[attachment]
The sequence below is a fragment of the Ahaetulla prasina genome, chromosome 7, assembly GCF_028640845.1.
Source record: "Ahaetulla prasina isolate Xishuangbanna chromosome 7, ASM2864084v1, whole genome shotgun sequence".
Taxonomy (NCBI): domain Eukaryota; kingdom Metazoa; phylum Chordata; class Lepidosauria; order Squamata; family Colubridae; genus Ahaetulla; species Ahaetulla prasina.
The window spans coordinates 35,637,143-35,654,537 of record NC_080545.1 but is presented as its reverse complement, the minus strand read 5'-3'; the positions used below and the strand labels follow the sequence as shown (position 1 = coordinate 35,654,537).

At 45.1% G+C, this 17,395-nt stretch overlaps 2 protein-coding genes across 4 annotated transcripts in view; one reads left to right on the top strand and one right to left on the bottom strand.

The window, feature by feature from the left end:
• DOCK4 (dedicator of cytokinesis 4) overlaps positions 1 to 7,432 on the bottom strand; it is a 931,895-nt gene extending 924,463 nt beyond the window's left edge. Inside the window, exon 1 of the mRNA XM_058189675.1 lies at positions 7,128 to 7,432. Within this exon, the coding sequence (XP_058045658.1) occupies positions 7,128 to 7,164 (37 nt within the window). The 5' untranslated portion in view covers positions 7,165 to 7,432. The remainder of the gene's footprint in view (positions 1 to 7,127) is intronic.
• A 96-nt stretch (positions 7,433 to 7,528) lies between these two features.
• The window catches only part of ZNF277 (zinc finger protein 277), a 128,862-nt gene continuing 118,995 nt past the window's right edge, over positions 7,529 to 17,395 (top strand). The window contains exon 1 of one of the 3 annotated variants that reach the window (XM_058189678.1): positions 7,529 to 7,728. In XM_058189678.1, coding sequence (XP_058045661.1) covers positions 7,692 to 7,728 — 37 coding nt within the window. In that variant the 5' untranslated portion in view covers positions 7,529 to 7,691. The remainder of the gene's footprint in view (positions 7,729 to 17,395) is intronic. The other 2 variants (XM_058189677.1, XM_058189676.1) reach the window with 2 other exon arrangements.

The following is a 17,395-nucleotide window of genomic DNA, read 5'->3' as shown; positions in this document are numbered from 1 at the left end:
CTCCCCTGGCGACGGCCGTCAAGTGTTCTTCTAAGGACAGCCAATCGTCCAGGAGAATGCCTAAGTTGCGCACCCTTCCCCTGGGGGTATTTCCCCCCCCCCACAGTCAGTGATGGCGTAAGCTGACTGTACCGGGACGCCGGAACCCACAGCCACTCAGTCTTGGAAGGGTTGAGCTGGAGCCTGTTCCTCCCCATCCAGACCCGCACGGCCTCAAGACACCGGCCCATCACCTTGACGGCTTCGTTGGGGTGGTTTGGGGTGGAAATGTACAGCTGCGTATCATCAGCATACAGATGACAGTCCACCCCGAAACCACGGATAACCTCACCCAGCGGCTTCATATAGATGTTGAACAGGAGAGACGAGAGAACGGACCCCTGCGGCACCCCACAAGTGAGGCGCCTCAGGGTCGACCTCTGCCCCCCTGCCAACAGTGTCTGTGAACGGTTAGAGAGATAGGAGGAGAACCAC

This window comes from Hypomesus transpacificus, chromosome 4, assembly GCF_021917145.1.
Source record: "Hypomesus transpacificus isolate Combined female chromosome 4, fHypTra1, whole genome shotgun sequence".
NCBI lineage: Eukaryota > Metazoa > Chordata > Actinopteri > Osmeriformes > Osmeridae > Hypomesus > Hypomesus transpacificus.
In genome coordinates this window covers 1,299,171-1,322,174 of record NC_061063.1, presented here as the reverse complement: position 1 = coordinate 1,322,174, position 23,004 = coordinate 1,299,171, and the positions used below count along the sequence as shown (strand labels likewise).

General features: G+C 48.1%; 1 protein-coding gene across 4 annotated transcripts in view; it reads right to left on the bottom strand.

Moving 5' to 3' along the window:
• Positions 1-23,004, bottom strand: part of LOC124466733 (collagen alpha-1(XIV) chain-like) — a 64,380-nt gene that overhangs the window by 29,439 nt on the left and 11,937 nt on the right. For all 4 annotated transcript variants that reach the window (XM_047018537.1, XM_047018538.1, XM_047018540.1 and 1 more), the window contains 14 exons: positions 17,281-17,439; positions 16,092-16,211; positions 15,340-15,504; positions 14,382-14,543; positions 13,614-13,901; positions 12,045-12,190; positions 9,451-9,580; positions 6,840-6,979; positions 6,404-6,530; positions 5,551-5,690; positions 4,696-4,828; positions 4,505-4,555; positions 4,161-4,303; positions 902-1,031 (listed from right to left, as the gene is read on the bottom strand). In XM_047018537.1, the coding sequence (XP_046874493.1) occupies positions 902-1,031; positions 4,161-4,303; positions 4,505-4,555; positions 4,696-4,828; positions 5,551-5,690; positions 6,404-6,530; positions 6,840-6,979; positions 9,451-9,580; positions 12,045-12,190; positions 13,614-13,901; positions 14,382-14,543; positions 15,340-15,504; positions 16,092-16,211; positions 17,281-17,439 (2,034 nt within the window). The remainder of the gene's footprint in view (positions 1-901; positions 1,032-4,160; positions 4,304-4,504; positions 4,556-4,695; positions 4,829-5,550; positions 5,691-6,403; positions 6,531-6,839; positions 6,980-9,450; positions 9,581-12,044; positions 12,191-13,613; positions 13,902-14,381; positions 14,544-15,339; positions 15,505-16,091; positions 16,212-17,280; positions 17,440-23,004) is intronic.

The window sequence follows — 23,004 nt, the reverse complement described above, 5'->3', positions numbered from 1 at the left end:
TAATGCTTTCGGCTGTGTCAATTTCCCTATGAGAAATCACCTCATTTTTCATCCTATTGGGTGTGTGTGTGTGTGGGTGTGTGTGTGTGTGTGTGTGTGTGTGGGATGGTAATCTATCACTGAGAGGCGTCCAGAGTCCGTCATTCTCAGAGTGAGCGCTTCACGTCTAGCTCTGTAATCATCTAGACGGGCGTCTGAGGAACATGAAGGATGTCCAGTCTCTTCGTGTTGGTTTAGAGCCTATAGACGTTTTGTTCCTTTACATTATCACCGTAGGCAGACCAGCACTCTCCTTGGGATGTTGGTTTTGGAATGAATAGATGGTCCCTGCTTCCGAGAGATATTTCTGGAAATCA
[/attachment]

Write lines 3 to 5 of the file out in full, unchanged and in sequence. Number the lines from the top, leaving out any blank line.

Taxonomy (NCBI): domain Eukaryota; kingdom Metazoa; phylum Chordata; class Lepidosauria; order Squamata; family Colubridae; genus Ahaetulla; species Ahaetulla prasina.
The window spans coordinates 35,637,143-35,654,537 of record NC_080545.1 but is presented as its reverse complement, the minus strand read 5'-3'; the positions used below and the strand labels follow the sequence as shown (position 1 = coordinate 35,654,537).

At 45.1% G+C, this 17,395-nt stretch overlaps 2 protein-coding genes across 4 annotated transcripts in view; one reads left to right on the top strand and one right to left on the bottom strand.